18. Enkel, E., Kausch, C., & Gassmann, O. (2005). Managing the risk of customer integration. European Management Journal, 23(2), 203–213.CrossRefGoogle Scholar
  19. Flynn, B. B., Huo, B., & Zhao, X. (2010). The impact of supply chain integration on performance: A contingency and configuration approach. Journal of Operations Management, 28(1), 58–71.CrossRefGoogle Scholar
  20. Franke, N., von Hippel, E., & Schreier, M. (2006). Finding commercially attractive user innovations: A test of lead-user theory. Journal of Product Innovation Management, 23(4), 301–315.CrossRefGoogle Scholar
  21. Füller, J., Mühlbacher, H., Matzler, K., & Jawecki, G. (2009). Consumer empowerment through internet-based co-creation. Journal of Management Information Systems, 26(3), 71–102.CrossRefGoogle Scholar
  22. Gassmann, O., Kausch, C., & Enkel, E. (2010). Negative side effects of customer integration. International Journal of Technology Management, 50(1), 43–62.CrossRefGoogle Scholar
  23. Gouthier, M., & Schmid, S. (2003). Customers and customer relationships in service firms: The perspective of the resource-based view. Marketing Theory, 3(1), 119–143.CrossRefGoogle Scholar
  24. Greer, D. A. (2015). Defective co-creation: Developing a typology of consumer dysfunction in professional services. European Journal of Marketing, 49(1/2), 238–261.CrossRefGoogle Scholar
  25. Guo, H., Li, H., Chan, G., & Skitmore, M. (2012). Using game technologies to improve the safety of construction plant operations. Accident Analysis and Prevention, 48, 204–213.CrossRefGoogle Scholar
  26. Hay, G. J., & Castilla, G. (2006). Object-based image analysis: Strengths, weaknesses, opportunities and threats (SWOT). Proceedings of the First International Conference OBIA, XXXVI-4(C42), 4–5.Google Scholar
  27. Helms, M. M., & Nixon, J. (2010). Exploring SWOT analysis—Where are we now? A review of academic research from the last decade. Journal of Strategy and Management, 3(3), 215–251.CrossRefGoogle Scholar
  28. Heydarian, A., Carneiro, J. P., Gerber, D., Becerik-Gerber, B., Hayes, T., & Wood, W. (2015). Immersive virtual environments versus physical built environments: A benchmarking study for building design and user-built environment explorations. Automation in Construction, 54, 116–126.CrossRefGoogle Scholar
  29. Hoberman, P., Krum, D. M., Suma, E. A., & Bolas, M. (2012). Immersive training games for smartphone-based head mounted displays. IEEE Virtual Reality Workshops (VRW), 2012, 151–152.Google Scholar
  30. Houben, G., Lenie, K., & Vanhoof, K. (1999). A knowledge-based SWOT-analysis system as an instrument for strategic planning in small and medium sized enterprises. Decision Support Systems, 26(2), 125–135.CrossRefGoogle Scholar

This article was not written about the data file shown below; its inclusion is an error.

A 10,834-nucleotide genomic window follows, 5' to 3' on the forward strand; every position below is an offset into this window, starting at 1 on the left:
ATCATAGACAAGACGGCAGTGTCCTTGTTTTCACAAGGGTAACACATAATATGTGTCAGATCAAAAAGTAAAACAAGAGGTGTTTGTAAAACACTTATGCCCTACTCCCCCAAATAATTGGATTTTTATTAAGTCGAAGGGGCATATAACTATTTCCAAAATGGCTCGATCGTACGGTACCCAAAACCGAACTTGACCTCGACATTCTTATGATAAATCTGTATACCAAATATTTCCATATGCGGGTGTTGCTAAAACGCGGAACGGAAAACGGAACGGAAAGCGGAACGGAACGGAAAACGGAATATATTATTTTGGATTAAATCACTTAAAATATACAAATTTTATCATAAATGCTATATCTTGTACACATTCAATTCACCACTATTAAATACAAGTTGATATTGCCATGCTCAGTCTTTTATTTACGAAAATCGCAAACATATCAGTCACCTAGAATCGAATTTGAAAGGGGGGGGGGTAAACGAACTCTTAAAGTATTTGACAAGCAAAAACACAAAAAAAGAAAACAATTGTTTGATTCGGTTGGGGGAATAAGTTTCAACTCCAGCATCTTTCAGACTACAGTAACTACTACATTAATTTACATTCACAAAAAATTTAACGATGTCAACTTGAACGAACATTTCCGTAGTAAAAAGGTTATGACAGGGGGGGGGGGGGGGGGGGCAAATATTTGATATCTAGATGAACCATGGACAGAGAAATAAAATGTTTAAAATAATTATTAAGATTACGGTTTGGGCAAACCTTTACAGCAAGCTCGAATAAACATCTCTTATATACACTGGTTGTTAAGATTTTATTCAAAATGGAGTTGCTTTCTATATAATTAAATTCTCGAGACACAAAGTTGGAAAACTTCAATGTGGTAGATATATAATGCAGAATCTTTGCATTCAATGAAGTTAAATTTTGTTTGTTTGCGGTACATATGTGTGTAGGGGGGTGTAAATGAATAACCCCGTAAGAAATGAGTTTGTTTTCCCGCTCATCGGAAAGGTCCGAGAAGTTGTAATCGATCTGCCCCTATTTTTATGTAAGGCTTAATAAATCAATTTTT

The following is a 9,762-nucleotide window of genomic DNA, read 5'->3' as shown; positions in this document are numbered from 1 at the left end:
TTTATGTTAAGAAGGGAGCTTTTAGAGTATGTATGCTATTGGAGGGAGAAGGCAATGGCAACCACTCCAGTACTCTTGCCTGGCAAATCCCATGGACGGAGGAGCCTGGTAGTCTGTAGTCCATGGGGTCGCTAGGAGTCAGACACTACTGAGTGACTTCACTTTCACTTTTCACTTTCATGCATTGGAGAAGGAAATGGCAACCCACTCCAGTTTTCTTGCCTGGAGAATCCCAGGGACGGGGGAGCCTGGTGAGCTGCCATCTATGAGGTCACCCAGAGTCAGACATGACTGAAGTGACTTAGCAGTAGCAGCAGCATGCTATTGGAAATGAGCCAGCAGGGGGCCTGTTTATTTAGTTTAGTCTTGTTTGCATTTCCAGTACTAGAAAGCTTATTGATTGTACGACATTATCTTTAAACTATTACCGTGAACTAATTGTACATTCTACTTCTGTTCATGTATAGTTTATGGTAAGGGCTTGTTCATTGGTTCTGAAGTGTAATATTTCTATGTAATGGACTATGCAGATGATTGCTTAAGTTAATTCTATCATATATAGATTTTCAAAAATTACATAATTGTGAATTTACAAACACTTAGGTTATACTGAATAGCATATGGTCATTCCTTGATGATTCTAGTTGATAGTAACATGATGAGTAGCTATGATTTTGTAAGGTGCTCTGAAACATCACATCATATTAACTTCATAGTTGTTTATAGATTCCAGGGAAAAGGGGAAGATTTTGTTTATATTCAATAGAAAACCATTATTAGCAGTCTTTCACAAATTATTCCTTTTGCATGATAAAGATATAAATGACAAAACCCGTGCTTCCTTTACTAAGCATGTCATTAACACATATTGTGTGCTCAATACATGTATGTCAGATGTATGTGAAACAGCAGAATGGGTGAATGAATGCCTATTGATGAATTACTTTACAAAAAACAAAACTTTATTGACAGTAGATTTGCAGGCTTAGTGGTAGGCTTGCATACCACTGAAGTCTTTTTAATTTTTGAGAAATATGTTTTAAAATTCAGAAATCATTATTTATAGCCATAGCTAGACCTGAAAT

31. Jerald, J. (2016). The VR book: Human-centered design for virtual reality. San Rafael: Morgan & Claypool.Google Scholar
  32. Jimeno, A., & Puerta, A. (2007). State of the art of the virtual reality applied to design and manufacturing processes. The International Journal of Advanced Manufacturing Technology, 33(9), 866–874.CrossRefGoogle Scholar
  33. Katz, R., & Allen, T. J. (1982). Investigating the not invented here (NIH) syndrome: A look at the performance, tenure, and communication patterns of 50 R&D project groups. R&D Management, 12(1), 7–20.CrossRefGoogle Scholar
  34. Kelley, S. W., Donnelly, J. H., Jr., & Skinner, S. J. (1990). Customer participation in service production and delivery. Journal of Retailing, 66(3), 315–335.Google Scholar
  35. Kennedy, R. S., & Stanney, K. M. (1996). Postural instability induced by virtual reality exposure: Development of a certification protocol. International Journal of Human-Computer Interaction, 8(1), 25–47.CrossRefGoogle Scholar
  36. Kim, S. W. (2006). Effects of supply chain management practices, integration and competition capability on performance. Supply Chain Management, 11(3), 241–248.CrossRefGoogle Scholar
  37. Kostova, T., & Roth, K. (2002). Adoption of an organizational practice by subsidiaries of multinational corporations: Institutional and relational effects. Academy of Management Journal, 45(1), 215–233.Google Scholar
  38. Lee, C. W., Kwon, I. W. G., & Severance, D. (2007). Relationship between supply chain performance and degree of linkage among supplier, internal integration, and customer. Supply Chain Management, 12(6), 444–452.CrossRefGoogle Scholar
  39. Leigh, D. (2006). SWOT-Analysis. In A. J. Pershing (Ed.), The handbook of human performance technology (pp. 1089–1108). San Francisco: Wiley.Google Scholar
  40. Lilien, G. L., Morrison, P. D., Searls, K., Sonnack, M., & von Hippel, E. (2002). Performance assessment of the lead user idea-generation process for new product development. Management Science, 48(8), 1042–1059.CrossRefGoogle Scholar
  41. Lusch, R. F., Vargo, S. L., & O’Brien, M. (2007). Competing through service: Insights from service-dominant logic. Journal of Retailing, 83(1), 5–18.CrossRefGoogle Scholar